PRESIDENT Higgins' historic State visit to Britain is underway - but what do the second-generation Irish make of it? Robert Brennan found out...
For second generation St Alban’s Irishman Ricky Dunne, 37, it’s a bittersweet moment.
“A part of me feels positive as times are changing for the better but bitterness still remains while we don’t hold 32 Irish counties,” he says. “Until that day most Irish nationalists will feel the same, whether they say it openly or not.”
“I think it’s a fantastic sign the relationship between the two countries is as strong as ever,” she says. “With the president being welcomed so warmly here, Irish accents on every London street and the world Irish dance champs this month, it’s an exciting time to celebrate being Irish in this country.”
Harrow’s James Murphy, 37, however, is not overly impressed by the visit. “The President coming over for a week isn’t going to have any impact on my life,” he says. “I don’t know where he will be, I won’t be there anyhow so it really doesn’t bother me. I suppose it shows the relationship between England and Ireland is in good shape but will his trip here enhance my life in any way? I can’t see how it will.”
But Ciaran O’Keeffe, 31, from Acton, whose parents are from Cork and Kerry admits the state visit means little to him.
“The economy’s so bad over there, even the President is coming looking for work,” he joked.
From Pimlico, 51-year-old Maggie Groarke’s father came from Achill, Co. Mayo, while her mother is from Nenagh in Tipperary.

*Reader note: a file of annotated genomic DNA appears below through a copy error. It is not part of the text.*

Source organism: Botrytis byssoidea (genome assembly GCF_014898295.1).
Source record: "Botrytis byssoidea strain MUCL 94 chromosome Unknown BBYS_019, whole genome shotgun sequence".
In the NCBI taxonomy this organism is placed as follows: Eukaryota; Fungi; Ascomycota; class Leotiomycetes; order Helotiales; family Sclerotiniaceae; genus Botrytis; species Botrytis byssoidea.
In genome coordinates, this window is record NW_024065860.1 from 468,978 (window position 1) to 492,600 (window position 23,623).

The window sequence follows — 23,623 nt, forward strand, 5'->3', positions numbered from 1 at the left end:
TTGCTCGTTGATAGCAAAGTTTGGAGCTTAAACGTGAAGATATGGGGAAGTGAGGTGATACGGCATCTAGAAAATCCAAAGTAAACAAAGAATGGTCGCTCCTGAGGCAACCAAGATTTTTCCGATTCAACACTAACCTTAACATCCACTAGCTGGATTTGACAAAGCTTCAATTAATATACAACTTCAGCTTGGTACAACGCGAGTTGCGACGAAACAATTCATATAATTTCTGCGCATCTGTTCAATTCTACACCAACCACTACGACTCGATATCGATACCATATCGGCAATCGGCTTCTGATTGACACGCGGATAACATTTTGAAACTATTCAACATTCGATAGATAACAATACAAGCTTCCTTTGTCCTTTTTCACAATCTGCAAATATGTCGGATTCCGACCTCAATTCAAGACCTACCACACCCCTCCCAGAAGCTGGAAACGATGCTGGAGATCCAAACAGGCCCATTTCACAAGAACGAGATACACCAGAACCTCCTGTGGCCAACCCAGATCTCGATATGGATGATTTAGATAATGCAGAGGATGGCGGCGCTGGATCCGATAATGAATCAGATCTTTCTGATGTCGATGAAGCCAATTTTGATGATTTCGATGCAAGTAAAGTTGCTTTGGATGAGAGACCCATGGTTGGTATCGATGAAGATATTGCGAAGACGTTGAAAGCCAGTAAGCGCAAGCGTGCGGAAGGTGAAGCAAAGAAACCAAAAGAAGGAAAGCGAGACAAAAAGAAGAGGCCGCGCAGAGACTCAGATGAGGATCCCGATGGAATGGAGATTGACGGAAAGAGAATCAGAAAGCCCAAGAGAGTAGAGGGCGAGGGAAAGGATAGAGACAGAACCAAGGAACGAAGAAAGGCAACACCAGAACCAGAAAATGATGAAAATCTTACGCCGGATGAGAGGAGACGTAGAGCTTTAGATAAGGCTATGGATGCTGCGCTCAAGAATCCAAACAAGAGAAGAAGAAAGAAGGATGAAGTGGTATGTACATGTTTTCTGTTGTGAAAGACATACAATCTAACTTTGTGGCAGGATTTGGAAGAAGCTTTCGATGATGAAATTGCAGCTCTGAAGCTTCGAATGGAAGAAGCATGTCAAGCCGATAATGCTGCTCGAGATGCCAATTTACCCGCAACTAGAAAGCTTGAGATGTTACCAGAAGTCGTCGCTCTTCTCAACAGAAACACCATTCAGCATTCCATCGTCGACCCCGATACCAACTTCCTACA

“I respect Michael D Higgins and what he’s doing,” she says. “He is a really knowledgeable person. It’s the first state visit so it excites me a lot. It just shows that there can be collaboration at state level between two countries, which have such a fractious and contentious history.
“It’s significant and reflects all the work and peace making that has gone on. It’s huge and allows people of second generation Irish identity to be proud and walk with their heads held high. I regard him as a leader every bit as much as my parents would. I believe he represents me and feel proud of him.”
Willesden resident, John Fitzgerald, 42, whose family are from Dublin, added: “I think it’s a good thing he is coming over. The Queen going to Ireland a few years back was a big deal, although this isn’t on that level. I wasn’t impressed when all the politicians were flying around the world on St Patrick’s weekend. The economy is still in a bad state in Ireland so it doesn’t look great.”
But John believes the visit is a good opportunity to acknowledge the generations of Irish who have been in Britain for decades.
“They’ve made lives for themselves in England but never forgot about the family they left behind,” he says. “There’s also the ones who have been forced to leave home more recently because they’ve no chance of a job if they stayed. That shouldn’t be forgotten. I’ve got mates who don’t really want to be here. but they didn’t have much of a choice. The visit shouldn’t overlook that fact.”
Musician Andy Nolan from the BibleCode Sundays has roots in Longford. “Relations between Britain and the Irish Republic have improved dramatically since the Good Friday Agreement, which can only be a good thing,” he says.
“I hope this state visit can also be another step towards Irish unity, where in an Ireland of equals both communities can look positively towards a shared future together while also celebrating their diversity.”